Practice work covers all technologies and all parts of the development of a project, as well as non-project energy matters. It includes the different subsidy schemes as they affect all the renewable technologies. An illustrative sample of some of the most relevant cases to date are listed below, in areas such as domestic solar PV schemes using the Feed-in Tariff (the FiT), wind-farm schemes using the Renewables Obligation Scheme (RO or ROCs), field-based solar schemes using Contracts for Difference Feed-in Tariff (CfDs) and district heating schemes, both using and not using the Renewable Heat Incentive.
5MW Solar Scheme in Norfolk
A rather frequent setup, for either law firms or on a risk basis.
The project was on a site adjacent to, and owned by, a chemical company. It was developed on a ‘risk’ basis by all those involved and held in a company established for the purpose (a special purpose vehicle, or SPV). The SPV was sold to the market by a share sale when the project was ‘shovel-ready’, that is to say, when it had rights to the land, a long-term power purchase agreement, planning consent and grid-connection arrangements.
Development took place over three years and legal input began at the outset with exclusivity arrangements and heads of terms for a lease option – and ended with conclusion of a share purchase agreement.
4MW Battery Project in Manchester
One of a number of similar on-going projects, of size varying from 4MW to 32MW.
This particular project is one to install a battery-generation scheme on an industrial site. A firm grid-connection arrangement, a purchase or lease arrangement with a battery manufacturer, and planning consent will be needed to secure funding. The output is to be sold to National Grid for frequency response or to an aggregator with its own National Grid contract.
32MW Oil Recovery Plant Immingham
Full legal service for a pyrolytic conversion green project.
A developing project on a large industrial site, it converts waste tyres into oil to be used as a renewable product and mixed into other fuels, to reduce their carbon content. All inclusive legal support was established from the outset: non-disclosure agreements, funding agreements, information memoranda, fuel supply, the lot, as well as the sale agreement at the end.
Power Purchase Agreements (PPAs)
The one contract all projects need to sell output and all buyers need to buy input.
Without a PPA, a project other than a battery-generator won’t be funded, unless, and rarely, the funder is also an off-taker. The bigger the input, the more complex the PPA, as the more the buyer needs to manage price, volume and imbalance ‘penalty’ risk.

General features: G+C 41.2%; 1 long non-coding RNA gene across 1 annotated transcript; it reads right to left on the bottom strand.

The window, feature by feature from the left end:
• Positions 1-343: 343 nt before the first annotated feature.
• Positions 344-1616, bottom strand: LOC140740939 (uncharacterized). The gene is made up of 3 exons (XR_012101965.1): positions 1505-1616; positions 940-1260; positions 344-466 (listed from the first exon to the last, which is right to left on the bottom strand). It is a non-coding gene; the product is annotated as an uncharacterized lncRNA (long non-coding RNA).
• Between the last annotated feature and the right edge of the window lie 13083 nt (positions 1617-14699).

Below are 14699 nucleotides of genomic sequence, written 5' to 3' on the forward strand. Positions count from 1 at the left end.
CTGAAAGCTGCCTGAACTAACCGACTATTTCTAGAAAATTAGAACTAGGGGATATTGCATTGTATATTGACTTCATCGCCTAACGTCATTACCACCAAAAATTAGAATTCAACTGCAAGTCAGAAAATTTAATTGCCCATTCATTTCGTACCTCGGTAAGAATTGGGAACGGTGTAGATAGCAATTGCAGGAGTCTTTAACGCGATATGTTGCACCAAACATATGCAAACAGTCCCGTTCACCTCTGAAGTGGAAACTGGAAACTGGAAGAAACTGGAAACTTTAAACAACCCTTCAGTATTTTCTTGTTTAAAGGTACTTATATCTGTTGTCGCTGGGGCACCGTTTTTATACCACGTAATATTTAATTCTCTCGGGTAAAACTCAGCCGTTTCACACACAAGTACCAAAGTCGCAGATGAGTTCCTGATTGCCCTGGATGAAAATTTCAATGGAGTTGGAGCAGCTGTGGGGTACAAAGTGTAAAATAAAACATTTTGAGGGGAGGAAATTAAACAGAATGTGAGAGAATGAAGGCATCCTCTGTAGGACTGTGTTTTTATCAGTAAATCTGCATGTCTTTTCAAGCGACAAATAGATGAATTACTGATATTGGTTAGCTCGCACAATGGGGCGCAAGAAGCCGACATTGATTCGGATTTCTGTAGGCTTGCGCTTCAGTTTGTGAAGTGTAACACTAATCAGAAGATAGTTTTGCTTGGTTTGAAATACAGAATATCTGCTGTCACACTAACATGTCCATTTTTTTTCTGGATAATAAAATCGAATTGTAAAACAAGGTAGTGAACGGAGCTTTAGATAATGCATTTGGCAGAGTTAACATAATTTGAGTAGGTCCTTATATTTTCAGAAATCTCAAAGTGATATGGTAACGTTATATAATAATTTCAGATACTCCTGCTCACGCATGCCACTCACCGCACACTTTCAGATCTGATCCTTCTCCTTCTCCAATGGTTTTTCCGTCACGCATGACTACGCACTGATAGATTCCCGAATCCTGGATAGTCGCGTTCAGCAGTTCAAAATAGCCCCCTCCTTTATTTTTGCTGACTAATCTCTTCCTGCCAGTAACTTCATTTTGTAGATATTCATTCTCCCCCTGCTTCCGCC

Risks in smaller PPAs or either side of the purchase arrangement need to be balanced against changes in market prices, changes in the ‘add-on’ costs of subsidies, the Capacity Market, the costs of using the network and against interruptions in supply.
Direct Heating Schemes
Finished projects include EESCO and heat supply arrangements for a scheme for 7,000 houses and amenity facilities (shops, clinics, schools) in the West Country, or heat supply arrangements and framework agreement for 3,000 homes in the east.
De rigueur for all major housing developments. Smaller ‘conversion’ schemes tend to be fuelled by renewable generators, but large-scale schemes are (until or unless hydrogen becomes a commercial option) fuelled by gas generators. Such schemes have two basic requirements: an ESCO (energy services company) arrangement that provides the contractor/operator with a return and a mandatory energy supply arrangement that crystallises that return in the form of consumption by householders.
Striking the balance between the needs of householders and the needs of contractors can be tricky, particularly for the house builder who needs to be able to sell the housing it is building ‘tied’ to unregulated heat schemes.
PPA and connection agreement for 24 MW wind farm in Wales.
A buyer looking into a portfolio of wind farms about to become operational needed due diligence on all the project contracts relating to each wind farm, together with an analysis of the risks.
The contracts included turbine supply agreements, operation and maintenance arrangements, meter operator agreements, export registration agreements, certain pre-accreditation information, Feed-in Tariff preliminary accreditation and connection agreements.
Fuel company, advised on future options
Strategic options analysis and financial model devised for optimal decision making
The company is a UK-wide supplier of fuels with a healthy balance sheet, looking to diversify and expand its operations into the future.
A report was prepared for the company, setting out the strategic options, including a detailed analysis of the state of the energy market – both as it was at the time and as it would look going forward over the next few years. It took account of the present regulatory framework and impending/likely changes and of the players in different parts of the market. It also provided a detailed financial model, together with guidelines.
Future connection report for local authority body
Renewables organisation sub-contracts report on major housing scheme
A local authority in the south commissioned a report from an organisation undertaking renewables development, seeking advice about the shape of a proposed major housing scheme, in particular, whether it could include solar panels.
The organisation ‘sub-contracted’ that part of the report dealing with the constraints, costs and timescales for connecting such a scheme to the electricity network and the obstacles to connecting both with and without two-ways flows of excess solar power.